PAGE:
On top of that, clients seeking personal counselling from one of his 60 ‘couple managers’ pay up to 3 million won for services that include access to Shiny.
The cost did not deter bank teller Park Jin Na, 30.
‘The matching process filters out unsuitable people, and I am willing to pay more to save time,’ she said.
One of the system’s strong selling points is that it claims to verify crucial data such as a member’s job, academic qualifications and marital status.
Sunoo has access to the databases of the Registry of Marriages and 240 universities across South Korea to check the background of its applicants.
New clients must also fax a letter from their employers to certify what they do and how much they earn before getting a date through Shiny.
Mr Lee said: ‘Such measures enhance our credibility and give our members greater peace of mind.’
The matchmaking agencies’ methods are not without critics.
They have come under fire for refusing to accept disabled or bald men and non-graduates as clients.
Last year, the two biggest matchmaking companies, Sunoo and Duo, were sued for discrimination.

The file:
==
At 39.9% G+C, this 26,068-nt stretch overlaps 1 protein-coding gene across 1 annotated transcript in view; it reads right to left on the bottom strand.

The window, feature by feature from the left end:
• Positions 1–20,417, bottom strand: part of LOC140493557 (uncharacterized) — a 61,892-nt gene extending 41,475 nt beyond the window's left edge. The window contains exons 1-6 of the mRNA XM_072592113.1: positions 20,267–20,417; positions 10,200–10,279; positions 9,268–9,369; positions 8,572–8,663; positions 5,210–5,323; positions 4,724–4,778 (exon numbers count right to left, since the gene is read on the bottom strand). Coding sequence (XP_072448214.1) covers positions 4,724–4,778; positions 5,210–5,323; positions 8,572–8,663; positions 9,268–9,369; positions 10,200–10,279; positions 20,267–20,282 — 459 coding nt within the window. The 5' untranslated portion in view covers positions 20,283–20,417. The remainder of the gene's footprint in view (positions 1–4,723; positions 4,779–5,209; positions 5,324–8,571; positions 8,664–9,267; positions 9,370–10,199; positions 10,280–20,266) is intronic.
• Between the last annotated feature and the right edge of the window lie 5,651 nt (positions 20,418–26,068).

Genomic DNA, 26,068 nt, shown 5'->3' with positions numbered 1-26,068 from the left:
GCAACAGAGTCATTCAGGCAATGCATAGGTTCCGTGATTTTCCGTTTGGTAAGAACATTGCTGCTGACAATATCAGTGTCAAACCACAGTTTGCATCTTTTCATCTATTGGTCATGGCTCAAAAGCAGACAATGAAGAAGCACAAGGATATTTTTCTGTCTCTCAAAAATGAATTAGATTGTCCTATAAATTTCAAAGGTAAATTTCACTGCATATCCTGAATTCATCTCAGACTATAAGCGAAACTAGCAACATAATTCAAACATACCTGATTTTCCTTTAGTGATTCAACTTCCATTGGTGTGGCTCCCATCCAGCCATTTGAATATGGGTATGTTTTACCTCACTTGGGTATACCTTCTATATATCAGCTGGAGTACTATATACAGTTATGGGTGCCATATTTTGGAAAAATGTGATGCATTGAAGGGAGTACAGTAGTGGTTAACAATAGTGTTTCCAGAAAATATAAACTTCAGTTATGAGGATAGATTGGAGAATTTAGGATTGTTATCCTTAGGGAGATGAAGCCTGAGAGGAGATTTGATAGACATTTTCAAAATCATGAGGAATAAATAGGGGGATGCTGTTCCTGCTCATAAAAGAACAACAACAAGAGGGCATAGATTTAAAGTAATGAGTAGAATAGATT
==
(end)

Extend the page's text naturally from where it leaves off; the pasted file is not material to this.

Lawyer Kim Joo Kwan, who is disabled in one leg, complained: ‘They refused to accept me, citing their standards. This is against the basic human right of equality and against our law.’
The firms defended rejecting him.
Mr Lee said: ‘Even if we accept the disabled, it will be a waste of the client’s money because he is not going to get a date anyway. Call it stereotyping, but we are just reflecting society’s standards.’
Others have slammed Shiny for the way it is programmed to match well-off men with good-looking women, leaving the rest to take their chances.
‘They are reinforcing the stereotype that only a rich man gets the beauty,’ said Busan National University Professor Choi Yoon Tae, who has done research on the matchmaking industry.
The Shiny desirability index ranges from zero to a perfect score of 100.
A man’s ability – his job, salary and academic qualifications – is given a 50 per cent weightage, while the rest is evenly split between his looks and family background.
For a woman, however, looks count for half the score, with the rest split between her abilities and family background.
‘In other words, they are saying that women want men for their money and men favour beauties with no money over ugly women with a fortune,’ said Prof Choi.
But Sunoo’s head of public relations, Ms Roh Kyung Sun, insists that there is only so much a computer can do, no matter how it is programmed.
There are no guarantees that a computerised match will lead to marriage.
‘We can improve the odds, but a relationship depends a lot on personal chemistry that is impossible to quantify,’ she said.
LOVE BYTES: According to the Korean Institute of Health and Social Affairs, two in five couples who married between 1998 and 2003 met through matchmakers. — REUTERS
MASTER MATCHMAKER: Mr Lee Woong Jin owns Sunoo, South Korea’s second largest matchmaking company.